The methodology is mainly used behind the scenes to maximize profit, reduce drop-off rates and increase sales. Amazon pioneered the methodology, but companies like eBay, Google, Walmart, Microsoft, Netflix and Zynga are also known for employing this method to increase the profitability of their sites.
Although this is mainly used for e-commerce websites, A/B testing can easily be used in interface design as well; and it can be as effective as giving testers an overview of which interface is better between a choice of two or more.
How many users to test?
Carrying out several tests with a limited number of participants is much better than testing once on a larger number of subjects. This translates simply into many quality tests instead of few quantity tests. Around five subjects for each test should be enough to help observers get enough information to work with for a period of time.
The argument behind this theory is that once you find out few people are confused by a feature or a website, you gain less from testing the same interface on even more people, as they will most likely be confused by the same elements. The solution is to solve the issues and then go out there and test again on a limited number of subjects. You need to repeat this process several times to get the best out of it.
There might be some downsides to this theory, many experts say. Usability usually applies to a larger sample of the population, not only to a specific set of users; this means that interface problems might be undetectable by the first group tested. However, carrying out one or two tests with this limited number of subjects is not what this theory suggests.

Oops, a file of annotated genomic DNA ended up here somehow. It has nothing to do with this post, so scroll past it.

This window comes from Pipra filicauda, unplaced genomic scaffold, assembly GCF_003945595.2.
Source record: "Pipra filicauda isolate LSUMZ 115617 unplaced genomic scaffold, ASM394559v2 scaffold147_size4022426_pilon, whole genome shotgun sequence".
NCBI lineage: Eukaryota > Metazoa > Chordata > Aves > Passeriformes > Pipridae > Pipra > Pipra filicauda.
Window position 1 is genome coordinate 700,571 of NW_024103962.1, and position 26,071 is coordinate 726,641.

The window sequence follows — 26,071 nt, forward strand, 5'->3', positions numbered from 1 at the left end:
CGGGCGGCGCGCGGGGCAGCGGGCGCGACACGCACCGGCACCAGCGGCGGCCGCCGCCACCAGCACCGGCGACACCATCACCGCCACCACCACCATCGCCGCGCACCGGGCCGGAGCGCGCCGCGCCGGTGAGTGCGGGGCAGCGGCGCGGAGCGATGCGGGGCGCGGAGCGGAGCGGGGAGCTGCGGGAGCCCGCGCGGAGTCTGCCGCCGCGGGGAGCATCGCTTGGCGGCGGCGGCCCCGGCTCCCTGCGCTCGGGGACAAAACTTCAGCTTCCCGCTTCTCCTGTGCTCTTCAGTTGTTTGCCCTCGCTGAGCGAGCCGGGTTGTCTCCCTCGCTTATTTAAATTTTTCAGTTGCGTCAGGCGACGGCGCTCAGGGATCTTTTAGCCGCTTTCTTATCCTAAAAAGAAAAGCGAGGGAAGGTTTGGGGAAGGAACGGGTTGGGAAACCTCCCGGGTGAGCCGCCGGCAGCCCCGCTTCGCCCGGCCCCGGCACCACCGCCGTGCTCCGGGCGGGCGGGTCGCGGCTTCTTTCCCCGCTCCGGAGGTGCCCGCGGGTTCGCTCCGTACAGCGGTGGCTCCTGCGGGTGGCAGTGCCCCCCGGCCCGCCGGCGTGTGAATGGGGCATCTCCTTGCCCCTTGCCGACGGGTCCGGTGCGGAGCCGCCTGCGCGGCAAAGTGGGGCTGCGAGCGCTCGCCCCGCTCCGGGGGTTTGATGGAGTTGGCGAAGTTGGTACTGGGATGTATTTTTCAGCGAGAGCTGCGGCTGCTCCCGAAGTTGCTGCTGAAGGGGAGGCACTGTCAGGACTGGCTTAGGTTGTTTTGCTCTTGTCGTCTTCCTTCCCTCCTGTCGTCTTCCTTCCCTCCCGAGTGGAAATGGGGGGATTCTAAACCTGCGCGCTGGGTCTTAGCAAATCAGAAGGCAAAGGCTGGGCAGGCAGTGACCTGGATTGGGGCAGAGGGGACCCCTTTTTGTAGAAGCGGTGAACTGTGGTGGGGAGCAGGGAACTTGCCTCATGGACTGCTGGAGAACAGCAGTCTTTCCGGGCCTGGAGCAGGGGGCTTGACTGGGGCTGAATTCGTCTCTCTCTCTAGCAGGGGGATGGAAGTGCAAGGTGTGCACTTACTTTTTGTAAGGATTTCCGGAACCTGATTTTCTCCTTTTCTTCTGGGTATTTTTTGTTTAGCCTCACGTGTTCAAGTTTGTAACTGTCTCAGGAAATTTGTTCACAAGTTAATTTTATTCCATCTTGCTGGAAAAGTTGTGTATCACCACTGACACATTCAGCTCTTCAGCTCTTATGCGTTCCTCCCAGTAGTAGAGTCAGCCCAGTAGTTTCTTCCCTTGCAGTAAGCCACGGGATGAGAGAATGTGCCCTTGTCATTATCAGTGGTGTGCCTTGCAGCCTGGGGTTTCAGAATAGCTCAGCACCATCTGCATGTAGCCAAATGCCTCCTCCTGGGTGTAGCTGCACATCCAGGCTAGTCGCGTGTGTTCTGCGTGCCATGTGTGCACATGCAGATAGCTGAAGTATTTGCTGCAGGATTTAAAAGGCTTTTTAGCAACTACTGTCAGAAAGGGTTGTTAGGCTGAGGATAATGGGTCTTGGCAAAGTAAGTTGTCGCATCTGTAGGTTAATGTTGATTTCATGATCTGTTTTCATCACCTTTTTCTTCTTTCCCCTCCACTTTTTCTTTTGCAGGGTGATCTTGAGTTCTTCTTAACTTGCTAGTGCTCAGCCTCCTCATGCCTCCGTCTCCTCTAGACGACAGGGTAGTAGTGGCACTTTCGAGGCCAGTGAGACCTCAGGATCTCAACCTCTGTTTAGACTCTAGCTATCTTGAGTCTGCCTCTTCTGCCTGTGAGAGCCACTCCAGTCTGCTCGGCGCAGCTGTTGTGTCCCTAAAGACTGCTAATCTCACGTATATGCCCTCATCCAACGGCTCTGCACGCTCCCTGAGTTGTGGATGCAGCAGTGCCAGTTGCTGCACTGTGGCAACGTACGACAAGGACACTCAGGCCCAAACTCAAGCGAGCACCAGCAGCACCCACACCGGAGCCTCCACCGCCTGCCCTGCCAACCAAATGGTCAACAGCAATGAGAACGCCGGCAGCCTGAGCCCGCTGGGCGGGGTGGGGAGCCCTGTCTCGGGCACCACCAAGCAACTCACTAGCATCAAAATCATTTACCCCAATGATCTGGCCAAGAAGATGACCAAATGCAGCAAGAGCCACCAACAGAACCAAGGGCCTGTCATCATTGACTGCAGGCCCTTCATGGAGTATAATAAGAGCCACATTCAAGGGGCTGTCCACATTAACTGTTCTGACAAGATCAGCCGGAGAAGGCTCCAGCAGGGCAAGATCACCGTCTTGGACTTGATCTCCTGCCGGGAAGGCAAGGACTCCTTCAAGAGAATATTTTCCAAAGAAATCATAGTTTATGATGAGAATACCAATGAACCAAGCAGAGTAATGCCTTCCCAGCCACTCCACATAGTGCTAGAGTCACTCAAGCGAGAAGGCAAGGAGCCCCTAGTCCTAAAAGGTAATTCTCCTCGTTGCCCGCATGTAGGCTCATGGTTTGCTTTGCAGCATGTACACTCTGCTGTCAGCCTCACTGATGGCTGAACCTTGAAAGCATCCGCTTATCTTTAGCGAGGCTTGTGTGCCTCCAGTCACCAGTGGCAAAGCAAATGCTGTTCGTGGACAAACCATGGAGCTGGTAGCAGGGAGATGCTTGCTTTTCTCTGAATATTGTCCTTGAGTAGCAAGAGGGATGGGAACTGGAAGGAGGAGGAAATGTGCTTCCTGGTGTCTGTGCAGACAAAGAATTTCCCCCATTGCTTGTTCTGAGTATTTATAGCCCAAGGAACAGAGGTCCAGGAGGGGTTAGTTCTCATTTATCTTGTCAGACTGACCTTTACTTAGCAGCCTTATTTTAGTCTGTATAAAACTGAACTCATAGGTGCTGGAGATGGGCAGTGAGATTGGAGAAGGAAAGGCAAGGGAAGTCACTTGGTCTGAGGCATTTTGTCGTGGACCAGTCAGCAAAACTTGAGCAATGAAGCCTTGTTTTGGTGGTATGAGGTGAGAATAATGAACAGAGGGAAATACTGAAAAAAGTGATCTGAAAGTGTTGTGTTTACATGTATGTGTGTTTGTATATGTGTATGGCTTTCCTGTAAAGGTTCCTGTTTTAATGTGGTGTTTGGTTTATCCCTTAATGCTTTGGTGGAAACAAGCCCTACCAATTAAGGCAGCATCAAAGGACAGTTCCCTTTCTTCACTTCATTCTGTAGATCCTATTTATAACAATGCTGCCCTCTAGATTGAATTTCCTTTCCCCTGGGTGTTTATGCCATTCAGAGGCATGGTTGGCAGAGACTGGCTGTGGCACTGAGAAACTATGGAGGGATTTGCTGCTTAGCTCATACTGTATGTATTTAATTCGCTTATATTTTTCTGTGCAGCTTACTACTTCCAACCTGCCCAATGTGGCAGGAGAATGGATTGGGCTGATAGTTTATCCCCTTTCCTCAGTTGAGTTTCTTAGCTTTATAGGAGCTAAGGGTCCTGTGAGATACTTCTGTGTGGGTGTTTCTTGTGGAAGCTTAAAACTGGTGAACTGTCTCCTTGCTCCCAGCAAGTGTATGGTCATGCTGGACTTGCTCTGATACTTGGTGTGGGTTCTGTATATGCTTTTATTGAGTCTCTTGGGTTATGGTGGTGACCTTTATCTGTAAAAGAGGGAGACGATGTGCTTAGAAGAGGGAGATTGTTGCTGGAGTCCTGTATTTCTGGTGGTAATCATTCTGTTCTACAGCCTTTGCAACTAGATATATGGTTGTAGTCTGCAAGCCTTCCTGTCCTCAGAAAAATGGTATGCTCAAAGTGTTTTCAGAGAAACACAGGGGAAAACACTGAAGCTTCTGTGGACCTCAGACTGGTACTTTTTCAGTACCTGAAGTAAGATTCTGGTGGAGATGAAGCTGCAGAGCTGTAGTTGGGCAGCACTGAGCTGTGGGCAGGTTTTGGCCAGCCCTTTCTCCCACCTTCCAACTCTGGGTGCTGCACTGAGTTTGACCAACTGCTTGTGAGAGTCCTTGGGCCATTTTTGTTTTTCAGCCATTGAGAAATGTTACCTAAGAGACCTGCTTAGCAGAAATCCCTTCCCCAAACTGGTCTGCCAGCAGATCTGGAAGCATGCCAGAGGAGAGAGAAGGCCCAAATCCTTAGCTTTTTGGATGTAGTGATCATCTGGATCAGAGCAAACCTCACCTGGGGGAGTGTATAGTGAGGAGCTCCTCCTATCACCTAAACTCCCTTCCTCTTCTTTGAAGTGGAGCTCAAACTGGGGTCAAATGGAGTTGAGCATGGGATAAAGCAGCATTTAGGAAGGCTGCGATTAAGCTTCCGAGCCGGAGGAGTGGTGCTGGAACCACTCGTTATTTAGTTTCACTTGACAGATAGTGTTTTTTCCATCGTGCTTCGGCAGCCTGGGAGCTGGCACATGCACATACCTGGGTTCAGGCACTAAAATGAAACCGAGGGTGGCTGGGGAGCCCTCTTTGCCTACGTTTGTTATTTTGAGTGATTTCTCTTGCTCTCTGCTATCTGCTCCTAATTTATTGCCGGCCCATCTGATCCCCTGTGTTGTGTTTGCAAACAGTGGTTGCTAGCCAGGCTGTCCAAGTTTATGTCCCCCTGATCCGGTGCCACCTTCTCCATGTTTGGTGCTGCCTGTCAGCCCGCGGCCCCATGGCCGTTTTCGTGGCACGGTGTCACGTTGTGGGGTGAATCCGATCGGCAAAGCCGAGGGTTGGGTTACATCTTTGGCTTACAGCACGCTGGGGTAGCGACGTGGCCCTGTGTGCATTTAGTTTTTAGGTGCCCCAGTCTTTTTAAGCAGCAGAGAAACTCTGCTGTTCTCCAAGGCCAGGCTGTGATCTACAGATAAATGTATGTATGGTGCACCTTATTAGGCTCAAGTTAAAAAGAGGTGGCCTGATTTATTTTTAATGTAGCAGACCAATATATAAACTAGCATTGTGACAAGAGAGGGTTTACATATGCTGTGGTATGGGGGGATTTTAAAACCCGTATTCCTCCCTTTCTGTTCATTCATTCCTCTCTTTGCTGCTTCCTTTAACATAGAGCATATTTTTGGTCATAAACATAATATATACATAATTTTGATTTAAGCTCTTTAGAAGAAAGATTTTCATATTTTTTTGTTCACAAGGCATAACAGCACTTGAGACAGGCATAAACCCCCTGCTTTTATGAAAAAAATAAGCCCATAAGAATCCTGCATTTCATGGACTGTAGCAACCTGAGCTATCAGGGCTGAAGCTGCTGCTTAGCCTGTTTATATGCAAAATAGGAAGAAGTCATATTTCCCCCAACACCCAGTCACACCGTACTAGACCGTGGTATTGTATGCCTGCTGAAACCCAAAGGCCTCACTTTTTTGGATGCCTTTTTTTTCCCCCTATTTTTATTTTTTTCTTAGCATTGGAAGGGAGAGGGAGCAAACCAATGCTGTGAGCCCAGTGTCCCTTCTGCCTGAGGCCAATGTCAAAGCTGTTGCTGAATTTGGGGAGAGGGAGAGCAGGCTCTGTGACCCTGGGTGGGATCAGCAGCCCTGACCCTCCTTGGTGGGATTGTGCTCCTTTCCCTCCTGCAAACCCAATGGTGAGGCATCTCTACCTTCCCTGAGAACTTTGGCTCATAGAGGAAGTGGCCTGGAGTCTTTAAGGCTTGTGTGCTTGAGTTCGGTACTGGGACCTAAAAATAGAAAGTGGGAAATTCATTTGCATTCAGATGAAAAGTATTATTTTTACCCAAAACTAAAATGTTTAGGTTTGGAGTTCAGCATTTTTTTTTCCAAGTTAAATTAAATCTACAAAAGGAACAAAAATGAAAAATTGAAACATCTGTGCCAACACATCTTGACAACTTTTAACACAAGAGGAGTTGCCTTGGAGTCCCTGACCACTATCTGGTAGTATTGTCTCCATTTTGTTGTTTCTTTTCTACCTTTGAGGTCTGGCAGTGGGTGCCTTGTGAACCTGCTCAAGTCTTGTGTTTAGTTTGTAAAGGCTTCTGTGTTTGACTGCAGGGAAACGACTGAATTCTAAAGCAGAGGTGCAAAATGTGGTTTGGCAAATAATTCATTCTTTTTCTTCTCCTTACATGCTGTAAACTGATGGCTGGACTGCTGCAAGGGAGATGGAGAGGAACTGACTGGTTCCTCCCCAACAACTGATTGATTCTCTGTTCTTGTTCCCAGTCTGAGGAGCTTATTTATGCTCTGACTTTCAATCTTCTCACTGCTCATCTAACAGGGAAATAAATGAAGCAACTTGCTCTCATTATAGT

These tests should be carried out every week — maybe even twice per week — during the design process. The longer the design process is, the larger the number of tests has to be. During this whole process even a number of subjects between 50 and 100, or sometimes even larger, could be tested.
It would be more effective to test subjects across a broad spectrum of abilities in the second phase of testing. During the last tests, as the design should already be smooth, you could narrow the observations down and start testing at your own target audience.
When conducting usability tests, it is also important to notice the things that work well — not only the ones that don’t —and keep testing them over and over again. The theory behind this is that elements not working well should be eliminated, but elements that work well and are enjoyed by users should also be paid attention to. Try to keep them the same as they were in the first instance, because they obviously work well. Focus more on the ones that fail instead of trying to change and improve the ones that are already functioning successfully. There is time for that later on during the post-development processes.
Usability testing is something worth carrying out if you develop an interface and hope to achieve some kind of success with it. It might not be worth investing in it when developing a simple website; but I would personally always involve some testing if developing a mobile application, because it is much more complex.
Usability testing can also be done more or less for free; you do not necessarily need to invest a big amount of money in logistics. If you feel you only need to test on a smaller scale, use your friends and relatives for it; it would all be free or very, very cheap (chocolate cake is always a winner).
As you can see above, usability testing is something you can do in many different ways and you have to determine which way is right for you and your purposes before starting. It might seem like a very complicated process in the beginning, but even a beginner should be able to carry out such a test and get something out of it. So if you are in the middle of your design process, do not hesitate to go out there and do some testing — I promise you it will improve your interface and your users will be much happier with it.
Do you carry out usability testing on your designs? Which testing methods do you favor? Let us know in the comments.
Featured image/thumbnail, testing image via jurvetson